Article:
Pro-tip: Read the fine print before signing up for anything! Make sure there is no hidden cost. If there is a membership price, make sure the savings on the items that regularly appear on your list make the cost worth it. 

Order Groceries Online

The COVID pandemic made ordering groceries online more popular than ever, but many people have gone back to shopping in person as they have adapted to the “new normal.” 

However, you might want to consider shopping for groceries online to save money. Shopping for groceries online can help you to: 

  • Compare prices across items and across stores
  • See your running total 
  • Prevent over-buying or forgetting items. You can check your pantry while you are putting items into your virtual cart. 
  • Save time and money on transportation you would use going to and from your grocery store
  • Easily delete items you no longer want in your cart and adjust amounts to fit your budget
  • Set recurring grocery deliveries for the essentials. This is useful if you have a handful of the same items you buy weekly or bi-weekly.
  • Purchase items that are often out-of-stock in-store 

Note that most grocery stores have a convenience fee associated with delivery. For many people, the amount of money and time they save buying online instead of going to the store makes the extra cost worth it.  

Eat Seasonal, Local Produce

Eating produce that is produced locally and in season generally costs less than eating imported and out-of-season produce. This is because, typically, if produce demands can be met by local farmers, much of the transportation costs are cut out. If food needs to be imported from other regions of the country and the world to meet demand, however, prices increase. 

For example, one study found that cantaloupe costs 36% less in peak season than in the off-season.

Another plus: Purchasing local produce supports your local economy. 

AFPA has an article on the benefits of eating locally seasonal produce here. We also have a produce shopping guide by season.  

Consider Frozen Fruits and Vegetables 

Did you know that frozen fruits and vegetables have almost the exact same nutrients as fresh fruit and vegetables? In fact, frozen fruits and vegetables often have more nutrients than fresh produce because freezing them at peak freshness preserves the nutrients, while storing them on the shelf or in the fridge may cause produce to lose nutrients over time. 

Another important reason to consider frozen produce is that they help care for your wallet. Frozen produce tends to be much cheaper by the pound. Since you can use just what you need, it also helps to prevent food waste. 

Frozen produce isn’t suitable for all dishes, but it sure is something to keep on hand for convenience, budget, and nutrition. 

When You Eat Out, Have an Idea of Portion Size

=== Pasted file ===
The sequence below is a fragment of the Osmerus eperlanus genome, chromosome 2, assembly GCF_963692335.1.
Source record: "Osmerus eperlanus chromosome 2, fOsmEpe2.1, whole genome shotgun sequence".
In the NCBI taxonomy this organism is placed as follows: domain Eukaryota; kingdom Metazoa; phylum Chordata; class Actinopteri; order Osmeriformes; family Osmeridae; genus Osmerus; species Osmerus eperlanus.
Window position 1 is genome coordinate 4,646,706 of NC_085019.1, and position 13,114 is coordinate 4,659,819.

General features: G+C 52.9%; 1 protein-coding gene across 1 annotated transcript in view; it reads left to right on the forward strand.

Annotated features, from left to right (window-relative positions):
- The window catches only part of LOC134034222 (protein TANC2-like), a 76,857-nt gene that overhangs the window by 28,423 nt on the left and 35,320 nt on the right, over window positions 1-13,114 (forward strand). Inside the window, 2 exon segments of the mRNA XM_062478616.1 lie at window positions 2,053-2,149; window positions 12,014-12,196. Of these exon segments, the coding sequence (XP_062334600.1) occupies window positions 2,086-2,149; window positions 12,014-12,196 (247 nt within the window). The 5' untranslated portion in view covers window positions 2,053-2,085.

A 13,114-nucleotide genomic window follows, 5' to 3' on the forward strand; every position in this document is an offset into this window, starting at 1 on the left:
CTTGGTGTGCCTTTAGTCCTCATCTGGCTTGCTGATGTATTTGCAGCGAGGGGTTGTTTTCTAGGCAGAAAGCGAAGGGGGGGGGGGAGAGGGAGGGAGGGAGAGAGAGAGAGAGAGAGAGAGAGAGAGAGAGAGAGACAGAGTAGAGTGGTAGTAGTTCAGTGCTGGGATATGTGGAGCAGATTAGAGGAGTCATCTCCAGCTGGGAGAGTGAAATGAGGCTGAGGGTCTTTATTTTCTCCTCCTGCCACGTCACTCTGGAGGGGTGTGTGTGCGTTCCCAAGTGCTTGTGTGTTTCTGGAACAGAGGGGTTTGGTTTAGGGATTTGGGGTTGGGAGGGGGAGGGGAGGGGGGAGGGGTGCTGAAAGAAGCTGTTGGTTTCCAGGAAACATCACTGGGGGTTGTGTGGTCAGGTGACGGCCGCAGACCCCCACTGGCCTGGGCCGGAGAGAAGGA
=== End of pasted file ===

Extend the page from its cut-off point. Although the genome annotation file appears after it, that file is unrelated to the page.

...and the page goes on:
Some restaurants are famed for having huge portion sizes. This isn’t necessarily a bad thing if you think frugally. 

If you know the restaurant tends to serve portions you can rarely finish on your own, plan to take half of your meal (or whatever you don’t eat) home to eat for your next meal. If you aren’t someone who likes eating leftovers, find a meal buddy who is willing to share the meal (and split the bill!) with you. 

Choose to Eat Out for Lunch, Rather Than Dinner 

If you enjoy eating out, consider making lunch dates instead. Dinner options tend to be significantly more expensive than lunch options. Sandwiches, wraps, soups, and lunch buffets may be your ticket to eating well on a budget while out and about. 

For more saving tips on eating out, you can check out The Penny Hoarder’s website. 

Eat Plant-Based

Eating a plant-based diet isn’t your automatic ticket to saving on your grocery bill at the end of the month. However, when you are a conscientious plant-based buyer, you can save significant amounts of money. A recent survey revealed that plant-based consumers save an average of $23 a week on groceries. Considering family size and local pricing—that’s about $100 a month!

The reason is simple: Plant-based protein-rich foods, like beans, lentils, chickpeas, and tofu, are significantly cheaper than chicken, pork, beef, and fish. The difference is even greater if you buy dried legumes and pulses rather than canned ones. 

Main Takeaways

Heightening the costs of living can make us shift our attention toward how much the food we are eating costs. 

While there is nothing individuals can do about inflation, they can make smart choices at restaurants, at home, and at grocery stores that can help them continue to eat well while also being mindful of their budget. 

In this article, we suggested twelve proven tips that can help you save money on food without sacrificing nutrition, joy, or taste. 

 

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References

  1. https://www.ers.usda.gov/data-products/ag-and-food-statistics-charting-the-essentials/food-prices-and-spending/ 
  2. https://www.cnbc.com/2022/04/05/how-much-more-expensive-groceries-are-due-to-inflation-item-by-item.html 
  3. https://www.thepennyhoarder.com/save-money/ways-to-save-money-eating-out/
  4. https://www.cnet.com/personal-finance/forget-the-bougie-image-plant-based-eating-is-the-cheap-tasty-way-to-save-us-all/
  5. https://www.mymoneycoach.ca/budgeting/what-is-a-budget-planning-forecasting